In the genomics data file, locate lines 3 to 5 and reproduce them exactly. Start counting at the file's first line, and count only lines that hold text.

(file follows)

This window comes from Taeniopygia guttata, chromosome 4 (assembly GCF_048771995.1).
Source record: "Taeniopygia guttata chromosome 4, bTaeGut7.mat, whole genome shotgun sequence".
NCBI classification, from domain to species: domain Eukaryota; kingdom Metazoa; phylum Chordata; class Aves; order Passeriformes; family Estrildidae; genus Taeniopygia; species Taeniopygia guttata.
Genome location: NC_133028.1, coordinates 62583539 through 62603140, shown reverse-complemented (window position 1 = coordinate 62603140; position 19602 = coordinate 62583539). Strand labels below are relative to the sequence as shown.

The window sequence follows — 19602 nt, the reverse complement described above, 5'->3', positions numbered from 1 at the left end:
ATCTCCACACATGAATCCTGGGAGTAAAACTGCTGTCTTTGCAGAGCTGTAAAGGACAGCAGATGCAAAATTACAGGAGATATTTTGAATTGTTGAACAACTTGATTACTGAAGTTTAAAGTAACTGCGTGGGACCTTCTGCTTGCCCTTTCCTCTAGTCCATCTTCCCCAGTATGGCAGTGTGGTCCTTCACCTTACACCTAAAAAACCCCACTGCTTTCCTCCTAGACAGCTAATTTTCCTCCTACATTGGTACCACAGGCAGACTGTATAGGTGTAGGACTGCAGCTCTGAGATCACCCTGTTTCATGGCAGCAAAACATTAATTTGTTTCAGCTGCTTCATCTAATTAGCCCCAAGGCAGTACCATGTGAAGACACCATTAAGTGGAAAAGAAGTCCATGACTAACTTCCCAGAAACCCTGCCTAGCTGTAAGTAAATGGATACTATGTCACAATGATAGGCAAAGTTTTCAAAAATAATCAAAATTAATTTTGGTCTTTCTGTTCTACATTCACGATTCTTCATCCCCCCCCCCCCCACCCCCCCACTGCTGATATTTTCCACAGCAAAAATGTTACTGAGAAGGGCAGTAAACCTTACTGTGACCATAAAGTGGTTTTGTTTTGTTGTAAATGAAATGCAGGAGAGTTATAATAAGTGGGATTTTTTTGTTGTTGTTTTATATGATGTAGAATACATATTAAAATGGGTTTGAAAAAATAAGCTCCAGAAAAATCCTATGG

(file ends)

NCBI classification, from domain to species: domain Eukaryota; kingdom Metazoa; phylum Chordata; class Aves; order Passeriformes; family Estrildidae; genus Taeniopygia; species Taeniopygia guttata.
Genome location: NC_133028.1, coordinates 62583539 through 62603140, shown reverse-complemented (window position 1 = coordinate 62603140; position 19602 = coordinate 62583539). Strand labels below are relative to the sequence as shown.

The window sequence follows — 19602 nt, the reverse complement described above, 5'->3', positions numbered from 1 at the left end: